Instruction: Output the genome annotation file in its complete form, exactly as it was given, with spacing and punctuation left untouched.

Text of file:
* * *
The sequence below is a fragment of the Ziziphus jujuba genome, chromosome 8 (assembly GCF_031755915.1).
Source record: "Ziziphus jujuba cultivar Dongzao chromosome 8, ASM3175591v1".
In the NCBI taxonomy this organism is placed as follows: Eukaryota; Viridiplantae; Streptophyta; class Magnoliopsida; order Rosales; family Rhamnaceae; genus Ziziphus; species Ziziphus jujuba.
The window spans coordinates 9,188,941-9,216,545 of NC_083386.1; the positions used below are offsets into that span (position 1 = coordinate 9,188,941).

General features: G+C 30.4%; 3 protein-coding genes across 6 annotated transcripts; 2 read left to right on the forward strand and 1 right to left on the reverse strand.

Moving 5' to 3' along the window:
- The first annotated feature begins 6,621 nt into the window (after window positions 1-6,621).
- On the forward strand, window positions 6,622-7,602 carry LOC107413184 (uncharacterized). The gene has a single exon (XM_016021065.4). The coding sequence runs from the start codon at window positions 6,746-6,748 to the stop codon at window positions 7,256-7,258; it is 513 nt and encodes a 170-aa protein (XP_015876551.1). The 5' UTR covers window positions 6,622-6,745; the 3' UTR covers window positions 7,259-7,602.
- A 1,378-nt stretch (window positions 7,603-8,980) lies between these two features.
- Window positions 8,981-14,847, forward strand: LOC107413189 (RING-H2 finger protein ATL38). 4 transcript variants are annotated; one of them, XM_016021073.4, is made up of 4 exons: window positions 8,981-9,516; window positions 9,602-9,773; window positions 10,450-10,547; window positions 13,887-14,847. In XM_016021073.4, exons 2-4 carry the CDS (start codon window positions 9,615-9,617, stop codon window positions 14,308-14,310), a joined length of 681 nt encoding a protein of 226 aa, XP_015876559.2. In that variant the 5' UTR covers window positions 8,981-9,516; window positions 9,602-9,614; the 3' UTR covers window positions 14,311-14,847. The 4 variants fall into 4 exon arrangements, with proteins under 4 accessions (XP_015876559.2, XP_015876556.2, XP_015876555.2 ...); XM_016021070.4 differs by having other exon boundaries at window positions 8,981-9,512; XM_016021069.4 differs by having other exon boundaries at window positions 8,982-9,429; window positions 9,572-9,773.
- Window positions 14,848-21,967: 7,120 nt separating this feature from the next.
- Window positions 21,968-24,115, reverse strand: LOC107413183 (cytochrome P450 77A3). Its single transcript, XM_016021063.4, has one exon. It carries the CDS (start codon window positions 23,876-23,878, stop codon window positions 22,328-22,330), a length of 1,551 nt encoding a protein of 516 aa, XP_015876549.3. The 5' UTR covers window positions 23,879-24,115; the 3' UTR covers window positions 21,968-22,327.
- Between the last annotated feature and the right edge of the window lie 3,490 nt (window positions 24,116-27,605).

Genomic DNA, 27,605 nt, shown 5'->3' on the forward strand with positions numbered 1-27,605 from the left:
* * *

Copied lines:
The sequence below is a fragment of the Ziziphus jujuba genome, chromosome 8 (assembly GCF_031755915.1).
Source record: "Ziziphus jujuba cultivar Dongzao chromosome 8, ASM3175591v1".
In the NCBI taxonomy this organism is placed as follows: Eukaryota; Viridiplantae; Streptophyta; class Magnoliopsida; order Rosales; family Rhamnaceae; genus Ziziphus; species Ziziphus jujuba.
The window spans coordinates 9,188,941-9,216,545 of NC_083386.1; the positions used below are offsets into that span (position 1 = coordinate 9,188,941).

General features: G+C 30.4%; 3 protein-coding genes across 6 annotated transcripts; 2 read left to right on the forward strand and 1 right to left on the reverse strand.

Moving 5' to 3' along the window:
- The first annotated feature begins 6,621 nt into the window (after window positions 1-6,621).
- On the forward strand, window positions 6,622-7,602 carry LOC107413184 (uncharacterized). The gene has a single exon (XM_016021065.4). The coding sequence runs from the start codon at window positions 6,746-6,748 to the stop codon at window positions 7,256-7,258; it is 513 nt and encodes a 170-aa protein (XP_015876551.1). The 5' UTR covers window positions 6,622-6,745; the 3' UTR covers window positions 7,259-7,602.
- A 1,378-nt stretch (window positions 7,603-8,980) lies between these two features.
- Window positions 8,981-14,847, forward strand: LOC107413189 (RING-H2 finger protein ATL38). 4 transcript variants are annotated; one of them, XM_016021073.4, is made up of 4 exons: window positions 8,981-9,516; window positions 9,602-9,773; window positions 10,450-10,547; window positions 13,887-14,847. In XM_016021073.4, exons 2-4 carry the CDS (start codon window positions 9,615-9,617, stop codon window positions 14,308-14,310), a joined length of 681 nt encoding a protein of 226 aa, XP_015876559.2. In that variant the 5' UTR covers window positions 8,981-9,516; window positions 9,602-9,614; the 3' UTR covers window positions 14,311-14,847. The 4 variants fall into 4 exon arrangements, with proteins under 4 accessions (XP_015876559.2, XP_015876556.2, XP_015876555.2 ...); XM_016021070.4 differs by having other exon boundaries at window positions 8,981-9,512; XM_016021069.4 differs by having other exon boundaries at window positions 8,982-9,429; window positions 9,572-9,773.
- Window positions 14,848-21,967: 7,120 nt separating this feature from the next.
- Window positions 21,968-24,115, reverse strand: LOC107413183 (cytochrome P450 77A3). Its single transcript, XM_016021063.4, has one exon. It carries the CDS (start codon window positions 23,876-23,878, stop codon window positions 22,328-22,330), a length of 1,551 nt encoding a protein of 516 aa, XP_015876549.3. The 5' UTR covers window positions 23,879-24,115; the 3' UTR covers window positions 21,968-22,327.
- Between the last annotated feature and the right edge of the window lie 3,490 nt (window positions 24,116-27,605).

Genomic DNA, 27,605 nt, shown 5'->3' on the forward strand with positions numbered 1-27,605 from the left: